The Honorable Yvonne Brathwaite Burke
“It was one of those things I accepted. I probably would have preferred it not to be such a big issue because all the personal stuff was printed, my age and all of these things. And there was a lot of discussion in terms of my background, that I had no children before, and all those things that might have been embarrassing. But the reality is, if you ran for Congress at that time and you were a woman, everything about you was always open to the press. Your life was an open book. What you wore, where you went to the hairdresser, whatever—everything about you, because everyone was looking at you.”
— The Honorable Yvonne Brathwaite Burke, July 22, 2015
U.S. Representative from California (January 3, 1973-January 3, 1979)
Yvonne Brathwaite Burke came to Congress as a nationally-known political figure. Her notoriety in the Democratic Party and experience in the California assembly opened doors not typically available to new Members, such as an assignment on the influential Appropriations Committee during her second term in the House. In her interview, Burke reflects on how she made history on Capitol Hill, as the first African-American woman to represent California in Congress and as the first Member to give birth while serving in the House. As a new mother, Burke entered unchartered territory for a woman Member of Congress: how to navigate a demanding career and care for an infant, all while in the public spotlight.
Burke explains how the fight for racial equality sparked her interest in politics. She acknowledges the demands placed on black Representatives during the 1970s, when frequent travel and speaking engagements across the country resulted in extra pressure and sometimes unrealistic expectations for Members often viewed as national representatives for all African Americans. In Burke’s discussion about her African-American colleagues, she shares her observations of the Congressional Black Caucus, including her time as chair—another historic achievement as the first woman to lead the caucus. She also describes the Congressional Women’s Caucus and the close bond shared by many of the women Members who, due to their small numbers, often socialized in the House and on congressional delegations. Burke’s interest in helping women extended beyond her district to the Capitol, something evidenced by her attempts to keep the House Beauty Shop open and to protect the rights of its women employees. In her oral history, Burke illustrates how race and gender intersected in the institution on the heels of the civil rights movement.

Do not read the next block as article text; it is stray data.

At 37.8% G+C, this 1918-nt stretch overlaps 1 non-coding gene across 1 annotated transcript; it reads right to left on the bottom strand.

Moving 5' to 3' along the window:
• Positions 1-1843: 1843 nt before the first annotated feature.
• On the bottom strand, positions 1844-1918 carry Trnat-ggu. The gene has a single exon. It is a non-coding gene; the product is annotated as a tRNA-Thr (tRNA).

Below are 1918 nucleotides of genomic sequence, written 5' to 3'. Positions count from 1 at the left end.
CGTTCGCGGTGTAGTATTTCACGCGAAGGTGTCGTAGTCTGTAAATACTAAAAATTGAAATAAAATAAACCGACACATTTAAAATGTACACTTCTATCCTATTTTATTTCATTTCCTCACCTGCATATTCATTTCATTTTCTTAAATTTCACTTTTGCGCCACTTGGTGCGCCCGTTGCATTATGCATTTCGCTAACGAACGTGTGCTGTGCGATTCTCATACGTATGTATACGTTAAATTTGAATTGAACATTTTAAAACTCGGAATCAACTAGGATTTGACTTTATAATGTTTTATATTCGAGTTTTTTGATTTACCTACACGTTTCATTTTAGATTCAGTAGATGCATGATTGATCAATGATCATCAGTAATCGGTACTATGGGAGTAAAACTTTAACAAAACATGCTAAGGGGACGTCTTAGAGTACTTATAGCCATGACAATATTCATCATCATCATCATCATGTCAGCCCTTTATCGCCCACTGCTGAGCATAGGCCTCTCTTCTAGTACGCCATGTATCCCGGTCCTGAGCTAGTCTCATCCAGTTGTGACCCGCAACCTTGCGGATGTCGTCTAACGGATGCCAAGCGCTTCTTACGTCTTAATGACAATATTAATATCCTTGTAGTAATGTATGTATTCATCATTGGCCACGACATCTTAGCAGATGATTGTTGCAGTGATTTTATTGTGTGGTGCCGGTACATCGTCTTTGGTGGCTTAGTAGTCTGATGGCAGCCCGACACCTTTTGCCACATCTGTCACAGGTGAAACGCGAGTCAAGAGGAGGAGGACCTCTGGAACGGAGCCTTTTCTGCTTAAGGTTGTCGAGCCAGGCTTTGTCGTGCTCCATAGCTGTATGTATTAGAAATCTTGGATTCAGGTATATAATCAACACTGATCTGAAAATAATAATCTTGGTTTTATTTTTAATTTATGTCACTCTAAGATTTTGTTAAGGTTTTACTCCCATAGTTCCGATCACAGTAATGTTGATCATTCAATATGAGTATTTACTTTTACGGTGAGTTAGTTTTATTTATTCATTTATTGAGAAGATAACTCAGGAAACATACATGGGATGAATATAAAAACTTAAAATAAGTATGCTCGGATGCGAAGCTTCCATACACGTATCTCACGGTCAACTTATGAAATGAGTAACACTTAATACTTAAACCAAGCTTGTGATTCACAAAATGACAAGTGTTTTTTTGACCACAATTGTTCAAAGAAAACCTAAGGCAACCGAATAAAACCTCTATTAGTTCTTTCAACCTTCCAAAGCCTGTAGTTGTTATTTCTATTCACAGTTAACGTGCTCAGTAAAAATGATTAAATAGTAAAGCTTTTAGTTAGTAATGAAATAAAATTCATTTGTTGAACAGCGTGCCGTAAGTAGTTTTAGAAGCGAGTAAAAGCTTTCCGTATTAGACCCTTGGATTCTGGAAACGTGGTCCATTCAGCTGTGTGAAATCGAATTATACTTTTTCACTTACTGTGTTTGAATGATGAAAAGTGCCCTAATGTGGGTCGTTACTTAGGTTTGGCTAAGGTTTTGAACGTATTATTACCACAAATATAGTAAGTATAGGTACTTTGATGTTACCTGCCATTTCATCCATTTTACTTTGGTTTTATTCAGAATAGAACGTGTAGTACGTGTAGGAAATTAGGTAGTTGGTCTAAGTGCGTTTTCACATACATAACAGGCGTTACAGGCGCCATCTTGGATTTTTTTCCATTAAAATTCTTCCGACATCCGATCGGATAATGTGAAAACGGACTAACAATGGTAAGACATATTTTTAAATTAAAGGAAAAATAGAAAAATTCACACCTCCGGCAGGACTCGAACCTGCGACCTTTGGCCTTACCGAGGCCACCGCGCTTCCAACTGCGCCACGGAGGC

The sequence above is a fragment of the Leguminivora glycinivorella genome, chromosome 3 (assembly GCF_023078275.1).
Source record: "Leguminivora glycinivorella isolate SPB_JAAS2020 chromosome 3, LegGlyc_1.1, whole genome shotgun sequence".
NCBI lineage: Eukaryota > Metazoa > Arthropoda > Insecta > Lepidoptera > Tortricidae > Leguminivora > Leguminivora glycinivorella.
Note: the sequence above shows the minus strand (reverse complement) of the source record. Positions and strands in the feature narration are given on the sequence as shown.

BURKE, Yvonne Brathwaite, a Representative from California; born Perle Yvonne Watson in Los Angeles, Calif., October 5, 1932; attended the public schools in Los Angeles; B.A., University of California, Los Angeles, Calif., 1953; J.D., University of Southern California School of Law, Los Angeles, Calif., 1956; lawyer, private practice; served as deputy corporation commissioner, hearing officer for Los Angeles Police Commission, and attorney on the staff of the McCone commission; member of the California state assembly, 1967-1972; delegate to Democratic National Convention, 1972; elected as a Democrat to the Ninety–third and to the two succeeding Congresses (January 3, 1973–January 3, 1979); not a candidate for reelection to the Ninety–sixth Congress in 1978, but was an unsuccessful candidate for the Democratic nomination for State Attorney General of California; appointed by the Governor to the Los Angeles County, Calif., board of supervisors, 1979–1980; member of the Los Angeles County, Calif., board of supervisors, 1992-2008; director, Amtrak board of directors, 2013 to present; member of the California state transportation commission, 2013 to present; is a resident of Los Angeles, Calif.Read full biography
Women and the Civil Rights Movement
The Honorable Yvonne Brathwaite Burke remembers women's involvement in the civil rights movement.
Gender and the Campaign
The Honorable Yvonne Brathwaite Burke reflects on California's political atmosphere during her congressional campaign in 1972.
Race and Gender
The Honorable Yvonne Brathwaite Burke discusses the challenges she faced as an African-American woman.
Congresswomen in the Public Eye
The Honorable Yvonne Brathwaite Burke discusses the portrayal of women Members in the press.
"I Was Me"
The Honorable Yvonne Brathwaite Burke discusses her behavior, appearance, and relationships with other Congresswomen, like Bella Abzug of New York.
"No Facilities for Women"
The Honorable Yvonne Brathwaite Burke recalls Representative Bella Abzug of New York using the men's pool.
Debating a Pregnant Member
The Honorable Yvonne Brathwaite Burke remembers Members of Congress trying to find someone with "the nerve" to debate her while she was pregnant.
The Honorable Yvonne Brathwaite Burke remembers being featured on the cover of Ebony magazine with her daughter.
Diversity in the Congressional Black Caucus
The Honorable Yvonne Brathwaite Burke recalls the different constituencies the Black Caucus represented.
Chairing a "Caucus of Stars"
The Honorable Yvonne Brathwaite Burke shares memories of the Congressional Black Caucus.
Help for the House Beauty Shop
The Honorable Yvonne Brathwaite Burke discusses her decision to chair the Beauty Shop Committee.
Role of the Women's Caucus
The Honorable Yvonne Brathwaite Burke discusses the motivation behind creating a women's caucus in the House.
The Honorable Yvonne Brathwaite Burke describes the three constituencies she felt she represented.
A Different Dimension
The Honorable Yvonne Brathwaite Burke describes the diverse qualities women bring to the House.
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